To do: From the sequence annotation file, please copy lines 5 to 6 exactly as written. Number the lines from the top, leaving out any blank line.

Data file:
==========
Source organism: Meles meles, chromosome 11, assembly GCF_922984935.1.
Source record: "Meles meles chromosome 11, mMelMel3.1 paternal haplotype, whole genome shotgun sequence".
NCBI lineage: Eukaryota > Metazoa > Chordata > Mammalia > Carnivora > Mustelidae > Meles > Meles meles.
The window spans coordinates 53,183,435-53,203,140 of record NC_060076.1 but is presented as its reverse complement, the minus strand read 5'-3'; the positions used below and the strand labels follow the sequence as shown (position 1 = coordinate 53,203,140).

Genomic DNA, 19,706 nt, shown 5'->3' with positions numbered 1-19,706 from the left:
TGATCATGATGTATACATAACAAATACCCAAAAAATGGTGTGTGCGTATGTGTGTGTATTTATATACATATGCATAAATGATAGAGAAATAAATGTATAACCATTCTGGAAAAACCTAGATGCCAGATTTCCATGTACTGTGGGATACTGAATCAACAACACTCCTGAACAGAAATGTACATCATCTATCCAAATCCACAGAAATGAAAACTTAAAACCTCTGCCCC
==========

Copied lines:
Genomic DNA, 19,706 nt, shown 5'->3' with positions numbered 1-19,706 from the left:
TGATCATGATGTATACATAACAAATACCCAAAAAATGGTGTGTGCGTATGTGTGTGTATTTATATACATATGCATAAATGATAGAGAAATAAATGTATAACCATTCTGGAAAAACCTAGATGCCAGATTTCCATGTACTGTGGGATACTGAATCAACAACACTCCTGAACAGAAATGTACATCATCTATCCAAATCCACAGAAATGAAAACTTAAAACCTCTGCCCC